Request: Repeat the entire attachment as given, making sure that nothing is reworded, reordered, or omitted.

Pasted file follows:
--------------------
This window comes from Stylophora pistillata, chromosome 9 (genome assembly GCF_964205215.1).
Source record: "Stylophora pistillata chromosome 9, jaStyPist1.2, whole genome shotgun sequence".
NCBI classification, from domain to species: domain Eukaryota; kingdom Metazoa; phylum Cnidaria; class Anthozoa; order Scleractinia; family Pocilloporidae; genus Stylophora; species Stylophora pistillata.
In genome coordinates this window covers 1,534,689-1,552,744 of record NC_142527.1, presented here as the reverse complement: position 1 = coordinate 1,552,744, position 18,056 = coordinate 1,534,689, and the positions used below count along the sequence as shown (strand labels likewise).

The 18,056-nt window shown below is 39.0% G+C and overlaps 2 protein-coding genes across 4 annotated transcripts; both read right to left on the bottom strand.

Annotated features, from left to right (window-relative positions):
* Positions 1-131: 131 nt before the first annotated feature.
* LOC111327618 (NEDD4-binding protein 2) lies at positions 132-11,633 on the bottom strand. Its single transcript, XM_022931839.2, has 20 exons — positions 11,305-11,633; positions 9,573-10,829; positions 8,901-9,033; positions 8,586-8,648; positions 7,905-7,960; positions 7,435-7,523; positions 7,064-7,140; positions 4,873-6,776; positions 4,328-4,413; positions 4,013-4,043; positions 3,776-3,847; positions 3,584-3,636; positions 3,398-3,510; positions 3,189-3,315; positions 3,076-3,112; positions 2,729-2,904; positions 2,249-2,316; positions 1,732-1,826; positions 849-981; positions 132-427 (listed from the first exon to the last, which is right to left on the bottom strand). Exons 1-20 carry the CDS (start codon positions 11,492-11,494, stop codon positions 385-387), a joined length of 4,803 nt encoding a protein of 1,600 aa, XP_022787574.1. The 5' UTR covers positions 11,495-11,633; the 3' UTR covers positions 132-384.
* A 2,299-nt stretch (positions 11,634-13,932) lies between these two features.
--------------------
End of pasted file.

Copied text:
This window comes from Stylophora pistillata, chromosome 9 (genome assembly GCF_964205215.1).
Source record: "Stylophora pistillata chromosome 9, jaStyPist1.2, whole genome shotgun sequence".
NCBI classification, from domain to species: domain Eukaryota; kingdom Metazoa; phylum Cnidaria; class Anthozoa; order Scleractinia; family Pocilloporidae; genus Stylophora; species Stylophora pistillata.
In genome coordinates this window covers 1,534,689-1,552,744 of record NC_142527.1, presented here as the reverse complement: position 1 = coordinate 1,552,744, position 18,056 = coordinate 1,534,689, and the positions used below count along the sequence as shown (strand labels likewise).

The 18,056-nt window shown below is 39.0% G+C and overlaps 2 protein-coding genes across 4 annotated transcripts; both read right to left on the bottom strand.

Annotated features, from left to right (window-relative positions):
* Positions 1-131: 131 nt before the first annotated feature.
* LOC111327618 (NEDD4-binding protein 2) lies at positions 132-11,633 on the bottom strand. Its single transcript, XM_022931839.2, has 20 exons — positions 11,305-11,633; positions 9,573-10,829; positions 8,901-9,033; positions 8,586-8,648; positions 7,905-7,960; positions 7,435-7,523; positions 7,064-7,140; positions 4,873-6,776; positions 4,328-4,413; positions 4,013-4,043; positions 3,776-3,847; positions 3,584-3,636; positions 3,398-3,510; positions 3,189-3,315; positions 3,076-3,112; positions 2,729-2,904; positions 2,249-2,316; positions 1,732-1,826; positions 849-981; positions 132-427 (listed from the first exon to the last, which is right to left on the bottom strand). Exons 1-20 carry the CDS (start codon positions 11,492-11,494, stop codon positions 385-387), a joined length of 4,803 nt encoding a protein of 1,600 aa, XP_022787574.1. The 5' UTR covers positions 11,495-11,633; the 3' UTR covers positions 132-384.
* A 2,299-nt stretch (positions 11,634-13,932) lies between these two features.